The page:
A rebel colonel points to two holes in the garage of one of the houses of ousted Central African President François Bozize in the northern Bangui neighborhood of Sassara. (PATRICK FORT/AFP/Getty Images)

Francois Bozizé spent 10 years as president of the Central African Republic before, last month, one of the country's rebel groups ousted him from power. Bozizé's rule was notoriously corrupt, so the world was not too sad to see him flee to neighboring Cameroon.

It's not uncommon to find a few skeletons in the closet of a departed leader. But, in Bozizé's case, this was literally true: rebels entered one of his homes in the capital found two human skeletons carefully hidden underneath the house.

The house is thought to have been occupied by Bozizé's wife, Monique Bozize, although it was empty when rebels arrived. The rebels told the Agence France-Presse that they discovered the skeletal human remains tucked into two rectangular holes that had been carved out of the garage floor. Cement slabs were covering the holes. The Red Cross took the remains away, presumably to be buried.

The rebels, who are now the governing authority of this Texas-sized country, say they want to verify who the bodies belong to. Although the rebels have not accused Bozizé of foul play in regards to these two people, that's not an unreasonable inference when you discover dead people underneath the house of a corrupt head-of-state.

Or maybe it's just a couple of deceased loved ones, although it's difficult to understand why they would been hidden or wouldn't at least have a grave marker.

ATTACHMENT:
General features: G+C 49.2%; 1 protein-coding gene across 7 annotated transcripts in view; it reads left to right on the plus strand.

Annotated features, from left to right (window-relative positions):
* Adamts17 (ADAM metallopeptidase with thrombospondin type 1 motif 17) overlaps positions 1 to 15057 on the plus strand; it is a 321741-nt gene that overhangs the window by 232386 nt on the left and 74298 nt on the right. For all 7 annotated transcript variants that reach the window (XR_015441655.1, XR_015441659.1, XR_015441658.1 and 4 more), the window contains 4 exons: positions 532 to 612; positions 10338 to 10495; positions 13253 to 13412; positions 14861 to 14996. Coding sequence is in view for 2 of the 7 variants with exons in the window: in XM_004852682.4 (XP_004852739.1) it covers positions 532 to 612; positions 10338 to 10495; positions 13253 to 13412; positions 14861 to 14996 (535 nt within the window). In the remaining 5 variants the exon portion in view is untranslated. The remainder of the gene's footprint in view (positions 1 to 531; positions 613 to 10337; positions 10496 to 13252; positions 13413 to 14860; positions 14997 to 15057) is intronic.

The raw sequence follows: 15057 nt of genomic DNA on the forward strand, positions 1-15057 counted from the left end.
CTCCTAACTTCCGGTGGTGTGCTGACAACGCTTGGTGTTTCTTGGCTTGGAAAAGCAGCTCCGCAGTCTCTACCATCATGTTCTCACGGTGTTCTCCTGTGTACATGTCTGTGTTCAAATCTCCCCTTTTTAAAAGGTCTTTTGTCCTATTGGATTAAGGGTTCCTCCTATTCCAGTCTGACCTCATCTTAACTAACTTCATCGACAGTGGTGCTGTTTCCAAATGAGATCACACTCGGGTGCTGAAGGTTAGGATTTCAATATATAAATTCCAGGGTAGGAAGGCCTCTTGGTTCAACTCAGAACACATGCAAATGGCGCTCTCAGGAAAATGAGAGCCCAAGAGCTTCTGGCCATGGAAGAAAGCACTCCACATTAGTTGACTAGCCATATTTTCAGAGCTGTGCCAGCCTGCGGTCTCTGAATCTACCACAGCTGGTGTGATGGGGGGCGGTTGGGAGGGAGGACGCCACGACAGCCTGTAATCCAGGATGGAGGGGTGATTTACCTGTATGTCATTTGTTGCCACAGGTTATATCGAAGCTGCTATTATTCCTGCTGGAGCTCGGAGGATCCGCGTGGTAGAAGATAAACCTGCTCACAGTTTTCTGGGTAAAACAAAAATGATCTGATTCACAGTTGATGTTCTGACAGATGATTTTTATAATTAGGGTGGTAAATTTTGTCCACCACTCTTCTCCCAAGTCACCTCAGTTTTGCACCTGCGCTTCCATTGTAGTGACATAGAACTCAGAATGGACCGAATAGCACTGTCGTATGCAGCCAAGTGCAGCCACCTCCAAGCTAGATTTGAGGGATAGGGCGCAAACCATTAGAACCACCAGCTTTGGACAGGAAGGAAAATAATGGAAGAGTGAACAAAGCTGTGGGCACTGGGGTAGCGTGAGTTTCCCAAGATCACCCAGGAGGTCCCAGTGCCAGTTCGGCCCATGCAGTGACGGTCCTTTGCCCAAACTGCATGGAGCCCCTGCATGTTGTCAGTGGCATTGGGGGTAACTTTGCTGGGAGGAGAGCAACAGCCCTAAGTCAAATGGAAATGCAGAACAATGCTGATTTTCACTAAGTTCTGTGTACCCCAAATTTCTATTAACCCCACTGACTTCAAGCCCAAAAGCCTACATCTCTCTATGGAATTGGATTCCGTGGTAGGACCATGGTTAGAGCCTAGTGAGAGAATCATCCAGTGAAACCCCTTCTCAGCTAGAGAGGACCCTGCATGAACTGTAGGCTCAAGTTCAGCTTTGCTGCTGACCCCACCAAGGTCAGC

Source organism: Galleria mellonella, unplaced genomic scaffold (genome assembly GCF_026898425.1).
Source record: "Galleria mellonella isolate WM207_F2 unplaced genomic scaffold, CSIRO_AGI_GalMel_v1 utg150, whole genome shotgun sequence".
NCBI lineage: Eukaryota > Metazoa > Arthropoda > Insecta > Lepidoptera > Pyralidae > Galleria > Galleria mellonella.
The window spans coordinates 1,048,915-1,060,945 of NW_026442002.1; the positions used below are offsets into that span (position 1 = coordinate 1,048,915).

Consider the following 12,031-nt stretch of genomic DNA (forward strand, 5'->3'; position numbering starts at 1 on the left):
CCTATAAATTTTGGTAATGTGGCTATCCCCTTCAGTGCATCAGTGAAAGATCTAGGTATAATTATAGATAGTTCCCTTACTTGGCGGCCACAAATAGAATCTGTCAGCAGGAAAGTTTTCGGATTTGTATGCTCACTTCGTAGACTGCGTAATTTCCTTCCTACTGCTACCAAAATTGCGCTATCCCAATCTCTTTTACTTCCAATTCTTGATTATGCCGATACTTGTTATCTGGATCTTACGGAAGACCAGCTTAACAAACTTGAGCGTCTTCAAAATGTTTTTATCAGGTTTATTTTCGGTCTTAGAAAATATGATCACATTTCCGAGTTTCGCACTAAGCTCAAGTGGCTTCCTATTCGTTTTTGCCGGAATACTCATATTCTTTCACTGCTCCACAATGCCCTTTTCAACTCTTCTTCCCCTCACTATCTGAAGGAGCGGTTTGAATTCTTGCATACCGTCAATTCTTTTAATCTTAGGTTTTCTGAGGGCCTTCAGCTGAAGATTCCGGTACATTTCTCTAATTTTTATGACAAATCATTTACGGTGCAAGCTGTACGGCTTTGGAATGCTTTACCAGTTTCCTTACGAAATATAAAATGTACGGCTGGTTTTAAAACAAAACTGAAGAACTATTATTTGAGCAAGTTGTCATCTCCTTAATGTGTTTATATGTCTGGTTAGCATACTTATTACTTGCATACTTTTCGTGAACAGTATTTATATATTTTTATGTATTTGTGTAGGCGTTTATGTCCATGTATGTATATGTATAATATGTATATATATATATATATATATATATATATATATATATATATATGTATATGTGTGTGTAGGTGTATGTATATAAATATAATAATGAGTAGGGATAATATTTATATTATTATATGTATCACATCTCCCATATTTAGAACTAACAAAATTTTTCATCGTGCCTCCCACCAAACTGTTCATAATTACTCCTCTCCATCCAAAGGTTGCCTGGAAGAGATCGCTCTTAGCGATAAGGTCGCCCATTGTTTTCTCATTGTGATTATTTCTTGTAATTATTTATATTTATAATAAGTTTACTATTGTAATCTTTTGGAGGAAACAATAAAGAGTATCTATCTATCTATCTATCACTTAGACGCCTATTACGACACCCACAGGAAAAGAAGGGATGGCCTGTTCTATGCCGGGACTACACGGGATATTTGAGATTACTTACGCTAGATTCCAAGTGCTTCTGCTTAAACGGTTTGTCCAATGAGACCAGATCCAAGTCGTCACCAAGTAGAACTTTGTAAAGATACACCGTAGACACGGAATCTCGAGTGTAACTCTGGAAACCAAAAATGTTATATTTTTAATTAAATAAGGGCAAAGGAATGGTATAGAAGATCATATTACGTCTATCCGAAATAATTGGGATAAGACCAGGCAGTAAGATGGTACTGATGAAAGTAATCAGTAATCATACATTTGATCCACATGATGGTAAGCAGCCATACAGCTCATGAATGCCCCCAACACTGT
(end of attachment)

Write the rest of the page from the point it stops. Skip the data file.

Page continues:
The AFP suggests a different possibility, however. "Ritual killings are a known phenomenon in Central Africa, designed to empower or bring good fortune to whoever orders the murder," the story notes. "Bones belonging to those killed are sometimes also trafficked for use in witchcraft."

That's not necessarily as crazy as it might sound. Witchcraft, or rather a belief in witchcraft, is so common in the Central African Republic that an estimated 40 percent of Central African court cases are witchcraft prosecutions. Human rights workers have actually urged legislators to maintain the law banning its practice. Not, they told The Atlantic's Graeme Wood, because they believe in witchcraft, but because they say that many Central Africans will fear and seek to punish witches with or without the law, so better to do it through a legal system that can at least keep the sentences modest.

Of course, that tends to be more common in remote areas, not in the capital where this house-cum-graveyard was found. But it's not clear if we'll ever find out what happened. Bozizé isn't talking.